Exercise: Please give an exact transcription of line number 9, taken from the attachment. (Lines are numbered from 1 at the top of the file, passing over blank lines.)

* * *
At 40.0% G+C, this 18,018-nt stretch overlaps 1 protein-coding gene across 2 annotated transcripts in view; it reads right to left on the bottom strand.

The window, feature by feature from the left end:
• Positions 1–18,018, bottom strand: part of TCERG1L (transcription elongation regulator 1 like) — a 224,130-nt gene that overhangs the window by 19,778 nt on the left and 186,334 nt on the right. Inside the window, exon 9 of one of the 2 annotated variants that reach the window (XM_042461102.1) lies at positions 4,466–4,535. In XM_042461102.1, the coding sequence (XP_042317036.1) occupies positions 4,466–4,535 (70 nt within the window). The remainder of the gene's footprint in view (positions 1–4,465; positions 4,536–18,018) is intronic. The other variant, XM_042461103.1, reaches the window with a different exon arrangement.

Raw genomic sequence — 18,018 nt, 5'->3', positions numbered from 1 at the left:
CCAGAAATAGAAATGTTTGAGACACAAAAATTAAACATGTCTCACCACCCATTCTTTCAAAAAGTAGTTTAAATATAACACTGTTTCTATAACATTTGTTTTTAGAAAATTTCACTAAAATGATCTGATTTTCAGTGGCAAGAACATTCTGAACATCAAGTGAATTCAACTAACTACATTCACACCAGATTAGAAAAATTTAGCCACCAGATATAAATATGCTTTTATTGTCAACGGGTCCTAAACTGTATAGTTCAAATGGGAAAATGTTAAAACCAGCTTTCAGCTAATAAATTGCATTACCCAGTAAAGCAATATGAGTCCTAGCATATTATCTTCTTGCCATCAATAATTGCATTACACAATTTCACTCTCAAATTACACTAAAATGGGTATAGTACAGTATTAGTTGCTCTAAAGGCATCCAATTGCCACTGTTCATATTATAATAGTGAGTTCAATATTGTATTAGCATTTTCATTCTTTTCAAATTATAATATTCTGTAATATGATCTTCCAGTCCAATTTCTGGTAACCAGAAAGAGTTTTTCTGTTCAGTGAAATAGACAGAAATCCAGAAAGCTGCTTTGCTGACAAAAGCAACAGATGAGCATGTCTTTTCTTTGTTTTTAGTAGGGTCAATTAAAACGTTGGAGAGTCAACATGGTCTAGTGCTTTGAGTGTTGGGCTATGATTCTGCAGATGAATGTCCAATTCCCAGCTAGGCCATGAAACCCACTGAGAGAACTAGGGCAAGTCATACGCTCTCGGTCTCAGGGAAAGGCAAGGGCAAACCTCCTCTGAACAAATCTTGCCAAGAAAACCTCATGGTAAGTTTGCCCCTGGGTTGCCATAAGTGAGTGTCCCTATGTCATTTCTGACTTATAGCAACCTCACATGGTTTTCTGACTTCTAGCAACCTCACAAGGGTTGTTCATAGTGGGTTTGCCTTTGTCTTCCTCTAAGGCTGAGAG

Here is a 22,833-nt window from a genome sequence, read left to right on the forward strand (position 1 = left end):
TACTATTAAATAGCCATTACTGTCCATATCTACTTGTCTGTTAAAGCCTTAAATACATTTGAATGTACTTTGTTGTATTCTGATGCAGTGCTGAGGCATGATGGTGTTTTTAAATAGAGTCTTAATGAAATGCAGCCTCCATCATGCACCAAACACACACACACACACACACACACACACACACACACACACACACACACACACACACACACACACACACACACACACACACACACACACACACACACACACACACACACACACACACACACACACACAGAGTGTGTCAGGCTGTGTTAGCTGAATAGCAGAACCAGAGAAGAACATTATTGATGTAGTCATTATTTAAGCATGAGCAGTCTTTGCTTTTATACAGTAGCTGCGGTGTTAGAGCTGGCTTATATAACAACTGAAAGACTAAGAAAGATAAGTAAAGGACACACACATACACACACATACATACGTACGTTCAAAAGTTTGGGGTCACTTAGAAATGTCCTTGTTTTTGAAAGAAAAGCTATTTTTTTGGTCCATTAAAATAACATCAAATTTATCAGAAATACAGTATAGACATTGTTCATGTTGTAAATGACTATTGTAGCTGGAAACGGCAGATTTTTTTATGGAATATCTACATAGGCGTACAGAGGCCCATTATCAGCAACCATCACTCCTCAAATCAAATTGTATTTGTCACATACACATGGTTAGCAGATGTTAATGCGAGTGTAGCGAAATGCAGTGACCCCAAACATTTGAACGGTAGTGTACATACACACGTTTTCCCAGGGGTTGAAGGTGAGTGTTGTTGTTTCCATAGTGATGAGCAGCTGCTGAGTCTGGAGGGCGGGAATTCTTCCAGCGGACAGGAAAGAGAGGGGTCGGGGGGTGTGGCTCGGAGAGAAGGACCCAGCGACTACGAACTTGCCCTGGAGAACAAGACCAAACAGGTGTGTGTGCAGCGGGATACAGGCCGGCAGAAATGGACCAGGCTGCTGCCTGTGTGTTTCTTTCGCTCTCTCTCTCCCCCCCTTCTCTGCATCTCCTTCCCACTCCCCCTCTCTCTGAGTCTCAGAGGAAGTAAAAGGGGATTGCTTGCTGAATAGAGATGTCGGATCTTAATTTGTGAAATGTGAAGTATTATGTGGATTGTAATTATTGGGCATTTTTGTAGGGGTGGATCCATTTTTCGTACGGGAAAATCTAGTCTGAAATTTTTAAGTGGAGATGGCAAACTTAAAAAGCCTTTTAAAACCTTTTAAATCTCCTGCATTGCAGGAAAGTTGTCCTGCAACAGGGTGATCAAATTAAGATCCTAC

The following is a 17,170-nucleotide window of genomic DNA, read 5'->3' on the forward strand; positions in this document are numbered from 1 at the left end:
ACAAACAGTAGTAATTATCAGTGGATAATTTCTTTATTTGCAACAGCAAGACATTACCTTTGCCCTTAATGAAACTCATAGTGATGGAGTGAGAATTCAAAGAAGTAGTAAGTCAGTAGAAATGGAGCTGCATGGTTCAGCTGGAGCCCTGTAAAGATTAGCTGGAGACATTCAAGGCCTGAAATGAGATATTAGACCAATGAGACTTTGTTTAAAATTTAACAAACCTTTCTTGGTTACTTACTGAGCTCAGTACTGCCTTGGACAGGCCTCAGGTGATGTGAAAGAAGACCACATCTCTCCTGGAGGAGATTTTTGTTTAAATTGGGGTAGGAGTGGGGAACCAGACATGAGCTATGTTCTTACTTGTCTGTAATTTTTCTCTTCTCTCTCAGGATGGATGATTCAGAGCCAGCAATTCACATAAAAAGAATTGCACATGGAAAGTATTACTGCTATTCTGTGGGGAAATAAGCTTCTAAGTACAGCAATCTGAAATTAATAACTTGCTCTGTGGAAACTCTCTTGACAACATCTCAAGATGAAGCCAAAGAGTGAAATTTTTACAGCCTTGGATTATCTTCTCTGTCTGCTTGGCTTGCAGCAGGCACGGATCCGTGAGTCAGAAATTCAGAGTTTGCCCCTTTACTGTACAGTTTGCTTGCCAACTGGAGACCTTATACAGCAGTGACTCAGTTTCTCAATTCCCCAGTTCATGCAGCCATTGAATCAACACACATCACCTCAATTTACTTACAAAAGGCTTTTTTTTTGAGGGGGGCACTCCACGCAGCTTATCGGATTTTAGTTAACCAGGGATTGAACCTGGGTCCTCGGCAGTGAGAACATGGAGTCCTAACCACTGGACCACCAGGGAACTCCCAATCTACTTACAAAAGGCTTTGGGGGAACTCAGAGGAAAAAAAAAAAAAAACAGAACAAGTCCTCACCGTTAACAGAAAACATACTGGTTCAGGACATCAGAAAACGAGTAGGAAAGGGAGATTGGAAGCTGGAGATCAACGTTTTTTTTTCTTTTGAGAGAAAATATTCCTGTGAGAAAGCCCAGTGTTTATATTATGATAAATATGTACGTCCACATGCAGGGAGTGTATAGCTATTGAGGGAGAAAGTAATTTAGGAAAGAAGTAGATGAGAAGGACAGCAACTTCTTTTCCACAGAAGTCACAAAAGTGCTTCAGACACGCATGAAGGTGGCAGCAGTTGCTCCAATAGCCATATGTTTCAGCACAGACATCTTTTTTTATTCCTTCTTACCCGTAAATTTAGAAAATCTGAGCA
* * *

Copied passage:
ACAAACAGTAGTAATTATCAGTGGATAATTTCTTTATTTGCAACAGCAAGACATTACCTTTGCCCTTAATGAAACTCATAGTGATGGAGTGAGAATTCAAAGAAGTAGTAAGTCAGTAGAAATGGAGCTGCATGGTTCAGCTGGAGCCCTGTAAAGATTAGCTGGAGACATTCAAGGCCTGAAATGAGATATTAGACCAATGAGACTTTGTTTAAAATTTAACAAACCTTTCTTGGTTACTTACTGAGCTCAGTACTGCCTTGGACAGGCCTCAGGTGATGTGAAAGAAGACCACATCTCTCCTGGAGGAGATTTTTGTTTAAATTGGGGTAGGAGTGGGGAACCAGACATGAGCTATGTTCTTACTTGTCTGTAATTTTTCTCTTCTCTCTCAGGATGGATGATTCAGAGCCAGCAATTCACATAAAAAGAATTGCACATGGAAAGTATTACTGCTATTCTGTGGGGAAATAAGCTTCTAAGTACAGCAATCTGAAATTAATAACTTGCTCTGTGGAAACTCTCTTGACAACATCTCAAGATGAAGCCAAAGAGTGAAATTTTTACAGCCTTGGATTATCTTCTCTGTCTGCTTGGCTTGCAGCAGGCACGGATCCGTGAGTCAGAAATTCAGAGTTTGCCCCTTTACTGTACAGTTTGCTTGCCAACTGGAGACCTTATACAGCAGTGACTCAGTTTCTCAATTCCCCAGTTCATGCAGCCATTGAATCAACACACATCACCTCAATTTACTTACAAAAGGCTTTTTTTTTGAGGGGGGCACTCCACGCAGCTTATCGGATTTTAGTTAACCAGGGATTGAACCTGGGTCCTCGGCAGTGAGAACATGGAGTCCTAACCACTGGACCACCAGGGAACTCCCAATCTACTTACAAAAGGCTTTGGGGGAACTCAGAGGAAAAAAAAAAAAAAACAGAACAAGTCCTCACCGTTAACAGAAAACATACTGGTTCAGGACATCAGAAAACGAGTAGGAAAGGGAGATTGGAAGCTGGAGATCAACGTTTTTTTTTCTTTTGAGAGAAAATATTCCTGTGAGAAAGCCCAGTGTTTATATTATGATAAATATGTACGTCCACATGCAGGGAGTGTATAGCTATTGAGGGAGAAAGTAATTTAGGAAAGAAGTAGATGAGAAGGACAGCAACTTCTTTTCCACAGAAGTCACAAAAGTGCTTCAGACACGCATGAAGGTGGCAGCAGTTGCTCCAATAGCCATATGTTTCAGCACAGACATCTTTTTTTATTCCTTCTTACCCGTAAATTTAGAAAATCTGAGCA